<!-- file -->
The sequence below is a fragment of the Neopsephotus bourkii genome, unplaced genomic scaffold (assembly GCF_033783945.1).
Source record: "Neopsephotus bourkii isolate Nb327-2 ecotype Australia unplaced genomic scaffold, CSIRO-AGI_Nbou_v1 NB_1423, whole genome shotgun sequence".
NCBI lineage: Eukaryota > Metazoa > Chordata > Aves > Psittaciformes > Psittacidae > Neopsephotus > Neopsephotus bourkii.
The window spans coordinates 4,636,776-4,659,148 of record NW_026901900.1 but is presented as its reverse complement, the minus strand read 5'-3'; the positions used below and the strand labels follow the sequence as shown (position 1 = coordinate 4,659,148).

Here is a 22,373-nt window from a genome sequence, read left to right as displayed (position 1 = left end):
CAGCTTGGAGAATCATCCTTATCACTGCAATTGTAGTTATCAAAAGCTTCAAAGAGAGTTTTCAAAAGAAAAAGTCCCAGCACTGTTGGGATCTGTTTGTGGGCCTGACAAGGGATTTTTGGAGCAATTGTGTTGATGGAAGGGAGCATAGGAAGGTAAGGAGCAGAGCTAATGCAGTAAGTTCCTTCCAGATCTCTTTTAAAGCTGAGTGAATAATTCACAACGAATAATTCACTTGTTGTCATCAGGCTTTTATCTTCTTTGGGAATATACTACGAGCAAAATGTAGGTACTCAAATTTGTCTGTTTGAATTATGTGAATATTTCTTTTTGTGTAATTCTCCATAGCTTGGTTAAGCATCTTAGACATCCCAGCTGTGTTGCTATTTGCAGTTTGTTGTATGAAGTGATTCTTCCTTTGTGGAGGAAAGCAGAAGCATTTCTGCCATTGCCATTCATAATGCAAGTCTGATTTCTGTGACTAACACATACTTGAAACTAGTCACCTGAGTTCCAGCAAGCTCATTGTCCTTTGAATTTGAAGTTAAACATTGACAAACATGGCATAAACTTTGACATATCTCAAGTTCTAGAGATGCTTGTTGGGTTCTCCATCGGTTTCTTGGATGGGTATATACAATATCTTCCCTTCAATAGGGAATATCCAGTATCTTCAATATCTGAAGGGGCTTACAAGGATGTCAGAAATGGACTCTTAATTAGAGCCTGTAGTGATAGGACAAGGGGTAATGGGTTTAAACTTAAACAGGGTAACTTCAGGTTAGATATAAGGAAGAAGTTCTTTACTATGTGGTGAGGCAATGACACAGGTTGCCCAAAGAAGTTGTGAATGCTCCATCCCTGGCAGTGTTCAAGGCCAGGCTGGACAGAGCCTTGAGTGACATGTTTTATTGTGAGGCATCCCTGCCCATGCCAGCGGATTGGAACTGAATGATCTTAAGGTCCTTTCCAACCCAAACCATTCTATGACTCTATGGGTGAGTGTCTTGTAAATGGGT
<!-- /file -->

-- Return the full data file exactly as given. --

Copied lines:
The sequence below is a fragment of the Neopsephotus bourkii genome, unplaced genomic scaffold (assembly GCF_033783945.1).
Source record: "Neopsephotus bourkii isolate Nb327-2 ecotype Australia unplaced genomic scaffold, CSIRO-AGI_Nbou_v1 NB_1423, whole genome shotgun sequence".
NCBI lineage: Eukaryota > Metazoa > Chordata > Aves > Psittaciformes > Psittacidae > Neopsephotus > Neopsephotus bourkii.
The window spans coordinates 4,636,776-4,659,148 of record NW_026901900.1 but is presented as its reverse complement, the minus strand read 5'-3'; the positions used below and the strand labels follow the sequence as shown (position 1 = coordinate 4,659,148).

Here is a 22,373-nt window from a genome sequence, read left to right as displayed (position 1 = left end):
CAGCTTGGAGAATCATCCTTATCACTGCAATTGTAGTTATCAAAAGCTTCAAAGAGAGTTTTCAAAAGAAAAAGTCCCAGCACTGTTGGGATCTGTTTGTGGGCCTGACAAGGGATTTTTGGAGCAATTGTGTTGATGGAAGGGAGCATAGGAAGGTAAGGAGCAGAGCTAATGCAGTAAGTTCCTTCCAGATCTCTTTTAAAGCTGAGTGAATAATTCACAACGAATAATTCACTTGTTGTCATCAGGCTTTTATCTTCTTTGGGAATATACTACGAGCAAAATGTAGGTACTCAAATTTGTCTGTTTGAATTATGTGAATATTTCTTTTTGTGTAATTCTCCATAGCTTGGTTAAGCATCTTAGACATCCCAGCTGTGTTGCTATTTGCAGTTTGTTGTATGAAGTGATTCTTCCTTTGTGGAGGAAAGCAGAAGCATTTCTGCCATTGCCATTCATAATGCAAGTCTGATTTCTGTGACTAACACATACTTGAAACTAGTCACCTGAGTTCCAGCAAGCTCATTGTCCTTTGAATTTGAAGTTAAACATTGACAAACATGGCATAAACTTTGACATATCTCAAGTTCTAGAGATGCTTGTTGGGTTCTCCATCGGTTTCTTGGATGGGTATATACAATATCTTCCCTTCAATAGGGAATATCCAGTATCTTCAATATCTGAAGGGGCTTACAAGGATGTCAGAAATGGACTCTTAATTAGAGCCTGTAGTGATAGGACAAGGGGTAATGGGTTTAAACTTAAACAGGGTAACTTCAGGTTAGATATAAGGAAGAAGTTCTTTACTATGTGGTGAGGCAATGACACAGGTTGCCCAAAGAAGTTGTGAATGCTCCATCCCTGGCAGTGTTCAAGGCCAGGCTGGACAGAGCCTTGAGTGACATGTTTTATTGTGAGGCATCCCTGCCCATGCCAGCGGATTGGAACTGAATGATCTTAAGGTCCTTTCCAACCCAAACCATTCTATGACTCTATGGGTGAGTGTCTTGTAAATGGGT